The Prompter Room

For Friday, June 16, 2017:

 

The subject of autobiography is always self-definition, but it cannot be self-definition in the void.  The memoirist, like the poet and the novelist, must engage with the world, because engagement makes experience, experience makes wisdom, and finally it’s the wisdom – or rather the movement toward it – that counts … The poet, the novelist, the memoirist – all must convince the reader they have some wisdom, and are writing as honestly as possible to arrive at what they know.  To the bargain, the writer of personal narrative must also persuade the reader that the narrator is reliable.

Vivian Gornick

THE SITUATION AND THE STORY: THE ART OF PERSONAL NARRATIVE

 

 

 

The Prompter Room

For Tuesday, January 5, 2016:

 

“Where there is consciousness, there will be myth.”

Rollo May, THE CRY FOR MYTH

I suggest the import here changes if we switch the order of Rollo May’s words.  If we say ‘Where there is myth, there will be [or (editor’s note) ‘there is’] consciousness,’ we lay the foundation for Aristotle’s assertion that “The friend of wisdom is also a friend of myth.”

It is important for writers in any genre — and, I believe, for humankind in general — to know our mythologies, those of our own cultures and those of others.  Are we familiar with the Greek and Roman myths?  The Norse myths?  Native American myths?  Those of Africa and Latin America, Polynesia, Russia, Japan and other Asian countries?  Other mythic stories of the world?  The myths in the Bible, both in the Hebrew and Christian covenants?  If not, I suggest we need to be.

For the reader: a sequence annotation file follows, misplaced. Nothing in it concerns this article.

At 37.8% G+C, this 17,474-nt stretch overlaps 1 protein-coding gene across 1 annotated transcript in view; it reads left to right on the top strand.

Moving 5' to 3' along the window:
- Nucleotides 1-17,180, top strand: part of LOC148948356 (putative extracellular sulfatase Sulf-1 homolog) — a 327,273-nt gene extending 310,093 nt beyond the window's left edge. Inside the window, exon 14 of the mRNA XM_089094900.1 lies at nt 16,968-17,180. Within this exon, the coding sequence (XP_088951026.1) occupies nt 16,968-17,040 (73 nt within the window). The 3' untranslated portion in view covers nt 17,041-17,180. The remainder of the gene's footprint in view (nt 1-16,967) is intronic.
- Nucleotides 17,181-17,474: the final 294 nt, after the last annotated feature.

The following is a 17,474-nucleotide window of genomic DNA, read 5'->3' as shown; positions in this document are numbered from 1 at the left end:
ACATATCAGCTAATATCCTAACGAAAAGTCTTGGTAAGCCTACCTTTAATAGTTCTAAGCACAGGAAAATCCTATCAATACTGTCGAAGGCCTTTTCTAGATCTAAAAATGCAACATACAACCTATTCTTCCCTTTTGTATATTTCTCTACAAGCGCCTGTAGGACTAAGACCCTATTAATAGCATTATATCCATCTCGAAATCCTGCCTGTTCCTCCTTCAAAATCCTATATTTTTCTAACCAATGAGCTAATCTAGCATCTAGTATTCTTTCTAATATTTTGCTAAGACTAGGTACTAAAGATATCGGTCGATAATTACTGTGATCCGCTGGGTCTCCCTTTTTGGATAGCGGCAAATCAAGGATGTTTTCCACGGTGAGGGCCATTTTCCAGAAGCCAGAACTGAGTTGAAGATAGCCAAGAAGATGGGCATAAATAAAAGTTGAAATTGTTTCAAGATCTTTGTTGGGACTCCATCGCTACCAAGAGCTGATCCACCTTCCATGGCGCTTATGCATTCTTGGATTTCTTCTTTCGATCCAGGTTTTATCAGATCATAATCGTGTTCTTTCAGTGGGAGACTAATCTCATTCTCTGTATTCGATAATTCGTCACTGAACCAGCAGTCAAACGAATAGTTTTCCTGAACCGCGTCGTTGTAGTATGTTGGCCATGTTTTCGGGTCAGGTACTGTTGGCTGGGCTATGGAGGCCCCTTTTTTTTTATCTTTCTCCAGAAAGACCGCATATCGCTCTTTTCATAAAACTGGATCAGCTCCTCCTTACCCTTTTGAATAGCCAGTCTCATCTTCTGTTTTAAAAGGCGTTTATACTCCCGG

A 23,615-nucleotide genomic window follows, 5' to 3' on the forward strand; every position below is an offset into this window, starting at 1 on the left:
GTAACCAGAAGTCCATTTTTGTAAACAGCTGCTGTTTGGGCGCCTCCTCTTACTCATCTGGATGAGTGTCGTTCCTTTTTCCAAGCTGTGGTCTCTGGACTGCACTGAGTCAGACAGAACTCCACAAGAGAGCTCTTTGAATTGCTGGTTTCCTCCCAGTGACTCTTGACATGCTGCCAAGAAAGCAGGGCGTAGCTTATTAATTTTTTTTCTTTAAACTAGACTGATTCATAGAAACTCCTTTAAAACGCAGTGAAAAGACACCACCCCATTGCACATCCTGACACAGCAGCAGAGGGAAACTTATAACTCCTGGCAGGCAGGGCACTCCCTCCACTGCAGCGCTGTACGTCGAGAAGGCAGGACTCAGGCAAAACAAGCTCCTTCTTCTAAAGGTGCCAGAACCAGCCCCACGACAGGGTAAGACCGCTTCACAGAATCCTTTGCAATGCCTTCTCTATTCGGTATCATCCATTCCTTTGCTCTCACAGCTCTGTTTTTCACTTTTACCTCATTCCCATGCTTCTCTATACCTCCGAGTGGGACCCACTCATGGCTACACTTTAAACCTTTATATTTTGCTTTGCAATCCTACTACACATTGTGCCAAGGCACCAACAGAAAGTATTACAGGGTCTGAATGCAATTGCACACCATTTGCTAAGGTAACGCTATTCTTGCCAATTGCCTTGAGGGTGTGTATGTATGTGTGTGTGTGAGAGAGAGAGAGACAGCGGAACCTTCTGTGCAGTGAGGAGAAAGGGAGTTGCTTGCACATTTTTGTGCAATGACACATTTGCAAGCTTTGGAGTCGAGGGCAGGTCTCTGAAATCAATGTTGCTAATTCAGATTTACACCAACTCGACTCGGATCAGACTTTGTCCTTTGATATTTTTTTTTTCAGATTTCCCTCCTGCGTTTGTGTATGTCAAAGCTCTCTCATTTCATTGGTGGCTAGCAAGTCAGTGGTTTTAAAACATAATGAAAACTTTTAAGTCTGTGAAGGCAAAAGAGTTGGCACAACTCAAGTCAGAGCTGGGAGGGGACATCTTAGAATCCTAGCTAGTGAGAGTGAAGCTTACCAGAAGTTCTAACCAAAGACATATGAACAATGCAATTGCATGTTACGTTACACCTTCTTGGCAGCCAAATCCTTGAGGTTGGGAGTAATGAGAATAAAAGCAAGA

The mythologies of the world serve as something of a GPS for our lives.  Not only do our own myths help us navigate the particular streets and neighborhoods of our daily lives and societies, but they broaden our perspective to help us understand those of other peoples.

We find how similar we are to each other, usually much more so than we are different.  We come to see, for just one instance, that stories from the ancient Celts in Britain still survive in the stories and songs in the mountains of Appalachia in the U. S.  We discover the thrill of yet another Creation story of yet another culture, another civilization.

One of the things I worry about is that the children of today are not growing up hearing stories on a porch on a summer night or around a campfire.  I worry that young people are so literally attached to their technological devices, they won’t have the experience of the age-old and newfound wisdom of their communities to rely on as they try to make their way through life.  People nowadays don’t even look each other in the eye.  Instead they’re looking down at their devices, even when families are together around a table (which begs the question, are they really together?).

As storytellers, as poets, dancers, painters, photographers, songwriters and screenwriters, and other artists, we owe it to the world – and, I believe, we owe it to ourselves – to immerse ourselves in the wisdom of the myths, of the lives and peoples, that have come before us.  Then we must build on them and add our own stories to pass down to our young people, so they will be able to create new porches and new campfires for a new time.